We've been lucky enough to have a few people write about what we do at Banana Stand. Here is what they have said.
"There was Paris and the cabarets in the 1920's. London's 100 Club was the spot in the 1960's. San Francisco took over during the late '60's and carried on through the early 1970's with Bill Graham's Fillmore. Then NYC took the torch with CBGB's as the center of the new musical universe. Seattle's grunge revolution had the Off Ramp in the 1990's. And now it appears that Portland may be getting it's own turn in a new musical world where the Internet reigns supreme, flash mobs happen at the drop of a tweet, and house parties have become the preferred means of seeing live music for die hard fans. Portland's best kept secret, and possible ground zero of the latest wave of bands set to take over the world, must be The Banana Stand. A bit presumptuous, you might say. But give it a few years and when we all look back at the great moment that came and went, The Banana Stand will be the firm record of what we all experienced in that moment. And The 'Stand's recordings will be the hard document of what the Portland music scene really was like."
"I always keep tabs on the goings on at local clubs, yet I'd never heard of this venue. I looked it up online and found out that Live From The Banana Stand was a video and recording series some folks were putting on in a local residence and making available on the web. It looked interesting, and the set by Blue Skies for Black Hearts sounded pretty damn good..."
Larry Crane, Reaching Out
Tape Op: The Creative Recording Magazine
"Banana Stand Media knows a thing or two about all of this, and after spending most of the past year in stealth mode, they're ready to brag about the amazing behind-the-scenes work they've been doing for Portland's vibrant music community. ... With an emphasis placed squarely on the music and the musicians, the underground mentality of the Stand has appealed to a wide swath of Portland bands. Since late 2007, when a group of Indiana transplants conceived the Stand's mission, there have been more than 90 live sets recorded at their private hideout, and nearly 40 live albums released via the Stand's website on a pay-what-you-want basis."
Ryan J Prado, The Peel Sessions - Banana Stand Media Comes Above Ground
The Portland Mercury
"The Banana Stand is more than just a house venue here in town. (And no, we can't tell you where it is.) It's an impressive, fully loaded recording facility that captures bands in that most spontaneous of settings: the live performance. Banana Stand Media has been kicking out really solid live recordings of local bands for some time now..."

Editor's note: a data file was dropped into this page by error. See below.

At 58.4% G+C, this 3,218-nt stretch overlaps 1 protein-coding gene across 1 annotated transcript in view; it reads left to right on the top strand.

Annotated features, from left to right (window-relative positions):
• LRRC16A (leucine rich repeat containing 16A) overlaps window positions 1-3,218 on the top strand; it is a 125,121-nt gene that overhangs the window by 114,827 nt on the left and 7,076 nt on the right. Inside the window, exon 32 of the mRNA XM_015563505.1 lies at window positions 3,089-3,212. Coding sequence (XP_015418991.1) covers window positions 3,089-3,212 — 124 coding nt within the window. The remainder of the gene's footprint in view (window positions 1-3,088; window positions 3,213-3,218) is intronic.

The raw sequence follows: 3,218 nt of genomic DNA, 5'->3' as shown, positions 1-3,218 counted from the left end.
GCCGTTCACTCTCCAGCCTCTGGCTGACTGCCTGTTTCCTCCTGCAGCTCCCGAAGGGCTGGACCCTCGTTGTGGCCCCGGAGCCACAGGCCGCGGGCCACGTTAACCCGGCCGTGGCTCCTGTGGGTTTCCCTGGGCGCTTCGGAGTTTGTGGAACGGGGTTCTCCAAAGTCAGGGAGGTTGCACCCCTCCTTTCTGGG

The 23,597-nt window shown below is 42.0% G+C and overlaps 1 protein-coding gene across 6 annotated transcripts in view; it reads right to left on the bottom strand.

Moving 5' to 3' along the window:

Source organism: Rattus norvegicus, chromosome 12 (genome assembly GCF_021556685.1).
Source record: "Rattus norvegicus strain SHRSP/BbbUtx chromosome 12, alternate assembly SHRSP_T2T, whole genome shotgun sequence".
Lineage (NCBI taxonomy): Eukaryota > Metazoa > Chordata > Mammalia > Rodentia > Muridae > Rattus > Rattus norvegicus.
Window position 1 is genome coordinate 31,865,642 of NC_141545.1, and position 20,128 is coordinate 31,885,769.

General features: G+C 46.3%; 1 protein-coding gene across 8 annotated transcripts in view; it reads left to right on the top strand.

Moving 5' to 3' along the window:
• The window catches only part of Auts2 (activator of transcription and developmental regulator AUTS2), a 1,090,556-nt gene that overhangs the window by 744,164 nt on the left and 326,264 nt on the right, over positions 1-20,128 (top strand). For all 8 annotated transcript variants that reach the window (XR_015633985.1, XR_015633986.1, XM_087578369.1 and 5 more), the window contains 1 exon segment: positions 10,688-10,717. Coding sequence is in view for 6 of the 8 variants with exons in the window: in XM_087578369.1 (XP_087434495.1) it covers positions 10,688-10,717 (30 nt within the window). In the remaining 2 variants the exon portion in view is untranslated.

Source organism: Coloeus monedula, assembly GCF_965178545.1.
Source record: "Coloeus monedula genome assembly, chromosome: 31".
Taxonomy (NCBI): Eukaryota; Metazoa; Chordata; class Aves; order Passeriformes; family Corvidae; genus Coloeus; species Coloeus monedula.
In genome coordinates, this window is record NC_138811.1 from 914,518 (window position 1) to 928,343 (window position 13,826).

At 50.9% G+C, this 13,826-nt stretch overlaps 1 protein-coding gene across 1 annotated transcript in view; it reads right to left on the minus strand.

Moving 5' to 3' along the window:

Ned Lannamann, Banana Stand's Towering Trees Live Session
The Portland Mercury
"In the past five years, more than 50 bands have played the Banana Stand, the Indiana transplants’ recording studio, label headquarters and “all-ages pseudo venue,” housed in their rental home’s 1,000-square-foot basement. Initially, their only aspiration for the space was using it to throw “kick-ass house shows.” And that’s basically what they do. Except their shows live on past the single, glorious night in which they occur. Each one is recorded and made available to the public, through their website and a short run of CDs. Their shows kick ass in perpetuity. In a music scene as ephemeral as Portland’s, that serves a crucial purpose."
Matt Singer, The Basement Tapers
"But with nearly half the songs on the set list running eight minutes or longer, many of the album’s gems surface when Trueb cracks them open with his guitar. In lengthy tracks like the trippy “In My Time of Dying” and the driving rock jam “Mona Lisa’s Death,” the frontman disassembles ideas, draws out phrases and slowly builds them up again. Although the album doesn’t quite hit with the impact of experiencing the band in the flesh, it comes pretty damn close."
Emilee Booher, Album Review: Tango Alpha Tango - Live From the Banana Stand